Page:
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3:00 PM on 04.05.2014

Review: Oculus

Have you ever seen a movie that you knew had a sizable amount of problems, but you couldn’t keep yourself from recommending it? There were issues abound, some that would potentially sink a lesser film. But the movie jus...

Mike Cosimano


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Review: Captain America: The Winter Soldier photo
Review: Captain America: The Winter Soldier
by Nick Valdez

Captain America: The First Avenger is my favorite film out of the Marvel line up (which is why I claimed this review). Captain America has always been my personal favorite Marvel character due to a mix of that cool Saturday morning cartoon aired on Fox Kids, his stance during the Civil War comic event, and how fun he is to play in the Marvel vs. Capcom series. Beyond that, Steve Rogers has always been a character that spoke to me personally.

When stripped of the Americana facade and super human strength, you have a stagnant man within a world that's constantly changing around him. A real fish out of water. In a post-Avengers world, when it seemed like we'd finally get an America movie that delivered on the promise of the first, we're left with The Winter Soldier

That's not to say it's devoid of entertainment. Captain America: The Winter Soldier is like a wiffleball bat; a fun toy with no real weight to it. 

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Review: Nymphomaniac: Vol. I photo
Review: Nymphomaniac: Vol. I
by Alec Kubas-Meyer

In my mind, Lars von Trier doesn't make comedies. The only other von Trier films I've seen are the first two entries in the Depression TrilogyAntichrist and Melancholia. I enjoyed them all in their own way, but aside from finding the talking fox in Antichrist laughably over the top and the little bit of levity Udo Kier brought to Melancholia, there's really not a lot to find funny. But that's to be expected, considering their subject matters (and the trilogy they represent). I went in expecting darkness and found that in spades.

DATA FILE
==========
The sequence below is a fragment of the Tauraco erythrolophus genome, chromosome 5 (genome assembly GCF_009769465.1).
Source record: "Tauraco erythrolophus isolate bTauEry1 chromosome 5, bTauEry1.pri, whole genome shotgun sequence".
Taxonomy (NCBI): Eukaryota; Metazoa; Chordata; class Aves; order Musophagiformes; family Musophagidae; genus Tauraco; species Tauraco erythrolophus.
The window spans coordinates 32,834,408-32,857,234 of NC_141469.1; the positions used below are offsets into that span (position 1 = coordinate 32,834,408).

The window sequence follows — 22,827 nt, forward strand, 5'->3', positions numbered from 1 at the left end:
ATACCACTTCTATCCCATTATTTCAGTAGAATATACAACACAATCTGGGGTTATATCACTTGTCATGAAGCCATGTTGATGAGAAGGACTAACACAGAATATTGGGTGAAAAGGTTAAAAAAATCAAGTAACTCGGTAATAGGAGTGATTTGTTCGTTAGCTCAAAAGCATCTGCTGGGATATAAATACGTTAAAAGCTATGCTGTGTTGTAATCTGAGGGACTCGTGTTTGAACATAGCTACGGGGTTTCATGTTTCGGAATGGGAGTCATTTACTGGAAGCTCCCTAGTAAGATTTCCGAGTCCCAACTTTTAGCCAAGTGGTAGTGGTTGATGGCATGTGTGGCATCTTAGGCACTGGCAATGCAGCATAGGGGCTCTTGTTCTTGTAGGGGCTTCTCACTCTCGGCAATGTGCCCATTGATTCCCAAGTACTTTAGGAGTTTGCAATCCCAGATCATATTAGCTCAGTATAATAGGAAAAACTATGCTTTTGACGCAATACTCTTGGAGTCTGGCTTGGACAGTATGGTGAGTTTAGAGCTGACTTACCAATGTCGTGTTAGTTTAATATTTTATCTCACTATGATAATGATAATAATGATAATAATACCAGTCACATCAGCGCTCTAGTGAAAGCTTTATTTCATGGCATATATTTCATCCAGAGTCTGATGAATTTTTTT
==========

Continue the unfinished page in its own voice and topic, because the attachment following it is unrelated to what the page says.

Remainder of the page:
So it's bizarre, then, that the first part of Lars von Trier's pornographic epic (and the beginning to the last film in the Depression Trilogy is kind of hilarious.

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Review: Divergent photo
Review: Divergent
by Nick Valdez

Back before the final Twilight film hit theaters, I wrote up an article in which I discussed whether or not certain Young Adult book films would be the "next big thing." My initial outlook for Divergent looked good, but that was way before The Hunger Games became stupidly popular. Sure it's hard to compare the two franchises, but in true post-apocalyptic fashion, one can't survive as long as the other does. 

In order to succeed, in order to distinguish itself in a growing sea of teen books, movies, and same looking franchises, Divergent needs to diverge enough from the norm to stand out. Too bad we have to wait for a sequel to see if that happens. 

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Review: Sabotage photo
Review: Sabotage
by Matthew Razak

I've been hyping Sabotage since I first heard about it. I'm a huge Arnold Schwarzenegger fan and a huge David Ayers (End of Watch) fan so the two together sounds like sweet, sweet cop action bliss. Ayers is great and melding action and drama while developing actual characters and Schwarzenegger is great at... well... being in action movies. Things looked pretty good.

It was easy to get excited to because the supporting cast was really solid and the trailers actually advertised the film in the right way. Heading in I was certain I was going to have a good time at this movie. You know what? I did. 

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Review: The Raid 2: Berandal photo
Review: The Raid 2: Berandal
by Alec Kubas-Meyer

I will admit that I have not seen every movie that has ever been made. I have not seen every action film, martial arts film, or even all of the most revered of the action and martial arts films. I’ve seen my fair share, but there are gaps in my knowledge.

But you know what? That doesn’t matter. Even with my critical blind spots, I can say with conviction something that I know in my heart of hearts to be true: The Raid 2: Berandal is the best action film ever made.

Ever.

[This review is being reposted to coincide with the film's theatrical release.]

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Review: Cesar Chavez photo
Review: Cesar Chavez
by Nick Valdez